August 28, 2008
"Don" <nospam@nospam.com.au> wrote in message news:g95td3$2tu0$1@digitalmars.com...
> Nick Sabalausky wrote:
>> "Don" <nospam@nospam.com.au> wrote in message news:g95ks5$2aon$1@digitalmars.com...
>>> Nick Sabalausky wrote:
>>>> "Dee Girl" <deegirl@noreply.com> wrote in message news:g94j7a$2875$1@digitalmars.com...
>>>>> I appreciate your view point. Please allow me explain. The view point is in opposition with STL. In STL each algorithm defines what kind of iterator it operates with. And it requires what iterator complexity.
>>>>>
>>>>> I agree that other design can be made. But STL has that design. In my opinion is much part of what make STL so successful.
>>>>>
>>>>> I disagree that algorithm that knows complexity of iterator is concrete. I think exactly contrary. Maybe it is good that you read book about STL by Josuttis. STL algorithms are the most generic I ever find in any language. I hope std.algorithm in D will be better. But right now std.algorithm works only with array.
>>>>>
>>>>>> If an algoritm uses [] and doesn't know the
>>>>>> complexity of the []...good! It shouldn't know, and it shouldn't
>>>>>> care. It's
>>>>>> the code that sends the collection to the algoritm that knows and
>>>>>> cares.
>>>>> I think this is mistake. Algorithm should know. Otherwise "linear find" is not "linear find"! It is "cuadratic find" (spell?). If you want to define something called linear find then you must know iterator complexity.
>>>>>
>>>> If a generic algorithm describes itself as "linear find" then I know damn well that it's referring to the behavior of *just* the function itself, and is not a statement that the function *combined* with the behavior of the collection and/or a custom comparison is always going to be O(n).
>>>>
>>>> A question about STL: If I create a collection that, internally, is like a linked list, but starts each indexing operation from the position of the last indexing operation (so that a "find first" would run in O(n) instead of O(n*n)), is it possible to send that collection to STL's generic "linear find first"? I would argue that it should somehow be possible *even* if the STL's generic "linear find first" guarantees a *total* performance of O(n) (Since, in this case, it would still be O(n) anyway). Because otherwise, the STL wouldn't be very extendable, which would be a bad thing for a library of "generic" algorithms.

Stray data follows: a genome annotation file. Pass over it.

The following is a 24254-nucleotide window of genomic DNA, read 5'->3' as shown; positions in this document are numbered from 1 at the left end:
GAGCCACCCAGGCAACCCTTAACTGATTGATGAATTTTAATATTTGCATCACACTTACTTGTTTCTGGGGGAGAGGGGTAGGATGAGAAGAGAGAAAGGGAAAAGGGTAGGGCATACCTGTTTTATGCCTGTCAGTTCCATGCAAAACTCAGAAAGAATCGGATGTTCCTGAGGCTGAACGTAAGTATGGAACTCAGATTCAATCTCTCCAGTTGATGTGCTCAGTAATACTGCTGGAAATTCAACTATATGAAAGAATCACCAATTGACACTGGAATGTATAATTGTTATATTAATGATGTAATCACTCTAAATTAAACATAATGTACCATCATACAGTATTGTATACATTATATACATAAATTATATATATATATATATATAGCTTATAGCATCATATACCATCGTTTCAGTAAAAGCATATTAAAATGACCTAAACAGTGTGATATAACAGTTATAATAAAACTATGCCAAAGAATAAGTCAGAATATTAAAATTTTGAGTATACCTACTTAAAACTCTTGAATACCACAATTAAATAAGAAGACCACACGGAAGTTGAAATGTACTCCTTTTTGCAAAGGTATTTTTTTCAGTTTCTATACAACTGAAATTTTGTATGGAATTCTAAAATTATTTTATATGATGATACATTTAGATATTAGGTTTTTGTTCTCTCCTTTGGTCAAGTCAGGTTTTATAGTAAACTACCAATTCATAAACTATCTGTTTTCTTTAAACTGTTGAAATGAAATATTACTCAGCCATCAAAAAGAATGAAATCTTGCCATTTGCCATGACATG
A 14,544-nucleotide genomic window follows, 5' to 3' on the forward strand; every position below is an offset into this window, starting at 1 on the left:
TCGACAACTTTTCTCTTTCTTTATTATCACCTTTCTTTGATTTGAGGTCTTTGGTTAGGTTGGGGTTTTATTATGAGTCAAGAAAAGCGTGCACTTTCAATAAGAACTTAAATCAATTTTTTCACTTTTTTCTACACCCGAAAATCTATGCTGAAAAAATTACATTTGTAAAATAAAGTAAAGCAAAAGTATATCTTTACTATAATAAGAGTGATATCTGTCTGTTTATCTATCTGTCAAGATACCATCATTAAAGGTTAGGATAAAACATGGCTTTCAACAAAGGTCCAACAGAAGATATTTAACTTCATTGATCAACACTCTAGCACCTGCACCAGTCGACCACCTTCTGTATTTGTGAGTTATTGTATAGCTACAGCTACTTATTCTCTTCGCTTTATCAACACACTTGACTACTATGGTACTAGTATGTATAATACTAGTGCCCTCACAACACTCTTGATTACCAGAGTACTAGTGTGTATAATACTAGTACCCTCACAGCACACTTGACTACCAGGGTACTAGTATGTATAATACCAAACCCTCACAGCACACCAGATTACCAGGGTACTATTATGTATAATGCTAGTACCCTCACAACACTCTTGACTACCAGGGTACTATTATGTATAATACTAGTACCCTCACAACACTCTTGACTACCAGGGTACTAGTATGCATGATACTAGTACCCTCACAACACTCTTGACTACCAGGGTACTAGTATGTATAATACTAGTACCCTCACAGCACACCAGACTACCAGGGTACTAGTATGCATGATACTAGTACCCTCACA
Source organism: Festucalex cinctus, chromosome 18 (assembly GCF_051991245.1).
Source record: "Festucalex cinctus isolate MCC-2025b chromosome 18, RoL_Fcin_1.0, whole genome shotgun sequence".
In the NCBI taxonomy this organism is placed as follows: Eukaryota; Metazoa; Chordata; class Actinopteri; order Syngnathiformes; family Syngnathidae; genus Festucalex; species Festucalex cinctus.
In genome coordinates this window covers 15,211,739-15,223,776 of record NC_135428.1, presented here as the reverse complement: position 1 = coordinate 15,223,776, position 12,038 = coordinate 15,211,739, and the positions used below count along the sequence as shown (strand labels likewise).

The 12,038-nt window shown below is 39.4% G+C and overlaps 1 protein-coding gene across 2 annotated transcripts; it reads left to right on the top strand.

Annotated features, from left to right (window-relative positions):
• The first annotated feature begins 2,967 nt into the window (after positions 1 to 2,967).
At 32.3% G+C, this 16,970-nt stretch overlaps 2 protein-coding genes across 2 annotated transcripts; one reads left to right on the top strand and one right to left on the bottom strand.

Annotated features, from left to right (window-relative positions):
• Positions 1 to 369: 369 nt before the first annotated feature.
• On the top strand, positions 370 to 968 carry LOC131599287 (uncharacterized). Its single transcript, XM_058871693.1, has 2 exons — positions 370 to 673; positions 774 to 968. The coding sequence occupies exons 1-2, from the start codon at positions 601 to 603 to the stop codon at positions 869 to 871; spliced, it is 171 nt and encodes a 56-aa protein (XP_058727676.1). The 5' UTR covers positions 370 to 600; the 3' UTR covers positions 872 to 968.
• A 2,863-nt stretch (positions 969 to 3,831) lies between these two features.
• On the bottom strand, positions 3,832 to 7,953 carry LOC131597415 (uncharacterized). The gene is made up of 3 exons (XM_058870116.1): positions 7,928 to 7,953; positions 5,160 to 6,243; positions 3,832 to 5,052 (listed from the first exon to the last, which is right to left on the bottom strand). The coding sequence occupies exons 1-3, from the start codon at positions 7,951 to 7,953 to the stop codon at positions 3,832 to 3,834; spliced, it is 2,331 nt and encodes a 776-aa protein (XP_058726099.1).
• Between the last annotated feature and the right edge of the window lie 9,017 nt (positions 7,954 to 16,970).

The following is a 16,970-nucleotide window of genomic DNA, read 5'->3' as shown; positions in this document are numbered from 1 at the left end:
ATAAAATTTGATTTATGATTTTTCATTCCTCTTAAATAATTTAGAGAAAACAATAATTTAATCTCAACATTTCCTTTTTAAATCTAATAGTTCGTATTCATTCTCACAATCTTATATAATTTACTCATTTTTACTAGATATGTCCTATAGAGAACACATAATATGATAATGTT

>>> Yes, it will work.
>>>
>>>> Another STL question: It is possible to use STL to do a "linear find" using a custom comparison? If so, it is possible to make STL's "linear find" function use a comparison that just happens to be O(n)? If so, doesn't that violate the linear-time guarantee, too? If not, how does it know that the custom comparison is O(n) instead of O(1) or O(log n)?
>>> This will work too.
>>>
>>> IF you follow the conventions THEN the STL gives you the guarantees.
>>
>> I'm not sure that's really a "guarantee" per se, but that's splitting hairs.
>>
>> In any case, it sounds like we're all arguing more or less the same point:
>>
>> Setting aside the issue of "should opIndex be used and when?", suppose I have the following collection interface and find function (not guaranteed to compile):
>>
>> interface ICollection(T)
>> {
>>     T getElement(index);
>>     int getSize();
>> }
>>
>> int find(T)(ICollection(T) c, T elem)
>> {
>>     for(int i=0; i<c.size(); i++)
>>     {
>>  if(c.getElement(i) == elem)
>>             return i;
>>     }
>> }
>>
>> It sounds like STL's approach is to do something roughly like that and say:
>>
>> "find()'s parameter 'c' should be an ICollection for which getElement() is O(1), in which case find() is guaranteed to be O(n)"
>>
>> What I've been advocating is, again, doing something like the code above and saying:
>>
>> "find()'s complexity is dependant on the complexity of the ICollection's getElement(). If getElement()'s complexity is O(m), then find()'s complexity is guaranteed to be O(m * n). Of course, this means that the only way to get ideal complexity from find() is to use an ICollection for which getElement() is O(1)".
>>
>> But, you see, those two statements are effectively equivilent.
>
> They are. But...
> if you don't adhere to the conventions, your code gets really hard to
> reason about.
>